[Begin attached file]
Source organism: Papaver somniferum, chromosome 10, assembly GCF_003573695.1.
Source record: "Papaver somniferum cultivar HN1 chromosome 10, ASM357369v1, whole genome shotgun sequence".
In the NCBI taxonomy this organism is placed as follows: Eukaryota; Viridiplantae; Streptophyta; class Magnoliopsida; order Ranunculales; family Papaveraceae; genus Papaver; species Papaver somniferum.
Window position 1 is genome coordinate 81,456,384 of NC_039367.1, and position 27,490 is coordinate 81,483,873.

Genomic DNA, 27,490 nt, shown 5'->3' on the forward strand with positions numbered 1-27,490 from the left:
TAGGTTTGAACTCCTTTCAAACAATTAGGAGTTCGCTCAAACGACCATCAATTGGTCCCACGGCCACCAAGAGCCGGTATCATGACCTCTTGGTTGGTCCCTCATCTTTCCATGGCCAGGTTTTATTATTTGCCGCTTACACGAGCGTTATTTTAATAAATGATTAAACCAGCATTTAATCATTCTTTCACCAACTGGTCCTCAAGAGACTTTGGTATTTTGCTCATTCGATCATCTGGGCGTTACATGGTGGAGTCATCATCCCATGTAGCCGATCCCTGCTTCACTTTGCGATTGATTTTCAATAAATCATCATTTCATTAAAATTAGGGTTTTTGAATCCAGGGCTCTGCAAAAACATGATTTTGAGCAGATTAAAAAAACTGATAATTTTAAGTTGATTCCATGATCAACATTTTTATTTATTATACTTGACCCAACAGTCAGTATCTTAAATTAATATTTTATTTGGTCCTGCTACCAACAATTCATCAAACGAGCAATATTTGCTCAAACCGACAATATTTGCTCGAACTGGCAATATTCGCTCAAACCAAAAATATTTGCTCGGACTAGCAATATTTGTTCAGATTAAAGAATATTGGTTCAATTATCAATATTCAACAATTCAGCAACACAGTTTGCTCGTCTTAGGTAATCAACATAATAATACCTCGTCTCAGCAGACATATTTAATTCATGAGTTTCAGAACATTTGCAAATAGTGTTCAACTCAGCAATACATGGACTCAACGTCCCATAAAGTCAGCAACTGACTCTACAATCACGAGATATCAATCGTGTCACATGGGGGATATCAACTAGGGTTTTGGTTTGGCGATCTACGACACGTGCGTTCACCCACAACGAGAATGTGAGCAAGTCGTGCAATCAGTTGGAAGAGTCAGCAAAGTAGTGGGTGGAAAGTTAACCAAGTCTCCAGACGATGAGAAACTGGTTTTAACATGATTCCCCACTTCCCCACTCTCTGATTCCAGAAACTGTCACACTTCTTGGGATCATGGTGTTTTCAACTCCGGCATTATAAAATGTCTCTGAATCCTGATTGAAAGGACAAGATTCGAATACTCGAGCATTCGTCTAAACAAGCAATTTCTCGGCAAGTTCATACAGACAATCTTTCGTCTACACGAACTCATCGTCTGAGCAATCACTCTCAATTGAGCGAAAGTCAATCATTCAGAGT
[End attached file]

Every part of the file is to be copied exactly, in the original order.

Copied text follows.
Source organism: Papaver somniferum, chromosome 10, assembly GCF_003573695.1.
Source record: "Papaver somniferum cultivar HN1 chromosome 10, ASM357369v1, whole genome shotgun sequence".
In the NCBI taxonomy this organism is placed as follows: Eukaryota; Viridiplantae; Streptophyta; class Magnoliopsida; order Ranunculales; family Papaveraceae; genus Papaver; species Papaver somniferum.
Window position 1 is genome coordinate 81,456,384 of NC_039367.1, and position 27,490 is coordinate 81,483,873.

Genomic DNA, 27,490 nt, shown 5'->3' on the forward strand with positions numbered 1-27,490 from the left:
TAGGTTTGAACTCCTTTCAAACAATTAGGAGTTCGCTCAAACGACCATCAATTGGTCCCACGGCCACCAAGAGCCGGTATCATGACCTCTTGGTTGGTCCCTCATCTTTCCATGGCCAGGTTTTATTATTTGCCGCTTACACGAGCGTTATTTTAATAAATGATTAAACCAGCATTTAATCATTCTTTCACCAACTGGTCCTCAAGAGACTTTGGTATTTTGCTCATTCGATCATCTGGGCGTTACATGGTGGAGTCATCATCCCATGTAGCCGATCCCTGCTTCACTTTGCGATTGATTTTCAATAAATCATCATTTCATTAAAATTAGGGTTTTTGAATCCAGGGCTCTGCAAAAACATGATTTTGAGCAGATTAAAAAAACTGATAATTTTAAGTTGATTCCATGATCAACATTTTTATTTATTATACTTGACCCAACAGTCAGTATCTTAAATTAATATTTTATTTGGTCCTGCTACCAACAATTCATCAAACGAGCAATATTTGCTCAAACCGACAATATTTGCTCGAACTGGCAATATTCGCTCAAACCAAAAATATTTGCTCGGACTAGCAATATTTGTTCAGATTAAAGAATATTGGTTCAATTATCAATATTCAACAATTCAGCAACACAGTTTGCTCGTCTTAGGTAATCAACATAATAATACCTCGTCTCAGCAGACATATTTAATTCATGAGTTTCAGAACATTTGCAAATAGTGTTCAACTCAGCAATACATGGACTCAACGTCCCATAAAGTCAGCAACTGACTCTACAATCACGAGATATCAATCGTGTCACATGGGGGATATCAACTAGGGTTTTGGTTTGGCGATCTACGACACGTGCGTTCACCCACAACGAGAATGTGAGCAAGTCGTGCAATCAGTTGGAAGAGTCAGCAAAGTAGTGGGTGGAAAGTTAACCAAGTCTCCAGACGATGAGAAACTGGTTTTAACATGATTCCCCACTTCCCCACTCTCTGATTCCAGAAACTGTCACACTTCTTGGGATCATGGTGTTTTCAACTCCGGCATTATAAAATGTCTCTGAATCCTGATTGAAAGGACAAGATTCGAATACTCGAGCATTCGTCTAAACAAGCAATTTCTCGGCAAGTTCATACAGACAATCTTTCGTCTACACGAACTCATCGTCTGAGCAATCACTCTCAATTGAGCGAAAGTCAATCATTCAGAGT